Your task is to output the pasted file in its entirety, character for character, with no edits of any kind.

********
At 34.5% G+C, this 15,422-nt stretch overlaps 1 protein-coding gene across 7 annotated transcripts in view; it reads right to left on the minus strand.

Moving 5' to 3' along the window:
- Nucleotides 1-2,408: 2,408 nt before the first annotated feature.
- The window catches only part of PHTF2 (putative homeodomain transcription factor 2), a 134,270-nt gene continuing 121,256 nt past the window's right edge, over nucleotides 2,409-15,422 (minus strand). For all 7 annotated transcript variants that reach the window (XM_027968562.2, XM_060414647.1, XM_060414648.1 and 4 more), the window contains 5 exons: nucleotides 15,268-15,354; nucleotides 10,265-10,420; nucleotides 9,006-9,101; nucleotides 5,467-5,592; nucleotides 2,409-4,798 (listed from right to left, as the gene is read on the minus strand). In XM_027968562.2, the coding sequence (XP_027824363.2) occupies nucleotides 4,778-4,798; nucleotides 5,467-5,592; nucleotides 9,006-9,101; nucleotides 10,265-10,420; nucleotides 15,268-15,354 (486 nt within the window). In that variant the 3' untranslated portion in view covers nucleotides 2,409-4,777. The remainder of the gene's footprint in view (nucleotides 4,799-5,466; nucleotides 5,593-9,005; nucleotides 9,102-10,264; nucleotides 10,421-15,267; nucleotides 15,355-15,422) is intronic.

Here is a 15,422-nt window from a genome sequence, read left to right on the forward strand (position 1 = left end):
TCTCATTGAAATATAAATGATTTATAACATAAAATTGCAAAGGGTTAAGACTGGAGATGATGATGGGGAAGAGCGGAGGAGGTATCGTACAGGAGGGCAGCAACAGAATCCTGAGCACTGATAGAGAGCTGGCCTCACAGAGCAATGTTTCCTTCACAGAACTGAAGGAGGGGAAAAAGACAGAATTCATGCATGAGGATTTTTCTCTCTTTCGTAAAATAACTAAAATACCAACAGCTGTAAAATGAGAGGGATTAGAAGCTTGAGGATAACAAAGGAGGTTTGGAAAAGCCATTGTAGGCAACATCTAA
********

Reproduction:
At 34.5% G+C, this 15,422-nt stretch overlaps 1 protein-coding gene across 7 annotated transcripts in view; it reads right to left on the minus strand.

Moving 5' to 3' along the window:
- Nucleotides 1-2,408: 2,408 nt before the first annotated feature.
- The window catches only part of PHTF2 (putative homeodomain transcription factor 2), a 134,270-nt gene continuing 121,256 nt past the window's right edge, over nucleotides 2,409-15,422 (minus strand). For all 7 annotated transcript variants that reach the window (XM_027968562.2, XM_060414647.1, XM_060414648.1 and 4 more), the window contains 5 exons: nucleotides 15,268-15,354; nucleotides 10,265-10,420; nucleotides 9,006-9,101; nucleotides 5,467-5,592; nucleotides 2,409-4,798 (listed from right to left, as the gene is read on the minus strand). In XM_027968562.2, the coding sequence (XP_027824363.2) occupies nucleotides 4,778-4,798; nucleotides 5,467-5,592; nucleotides 9,006-9,101; nucleotides 10,265-10,420; nucleotides 15,268-15,354 (486 nt within the window). In that variant the 3' untranslated portion in view covers nucleotides 2,409-4,777. The remainder of the gene's footprint in view (nucleotides 4,799-5,466; nucleotides 5,593-9,005; nucleotides 9,102-10,264; nucleotides 10,421-15,267; nucleotides 15,355-15,422) is intronic.

Here is a 15,422-nt window from a genome sequence, read left to right on the forward strand (position 1 = left end):
TCTCATTGAAATATAAATGATTTATAACATAAAATTGCAAAGGGTTAAGACTGGAGATGATGATGGGGAAGAGCGGAGGAGGTATCGTACAGGAGGGCAGCAACAGAATCCTGAGCACTGATAGAGAGCTGGCCTCACAGAGCAATGTTTCCTTCACAGAACTGAAGGAGGGGAAAAAGACAGAATTCATGCATGAGGATTTTTCTCTCTTTCGTAAAATAACTAAAATACCAACAGCTGTAAAATGAGAGGGATTAGAAGCTTGAGGATAACAAAGGAGGTTTGGAAAAGCCATTGTAGGCAACATCTAA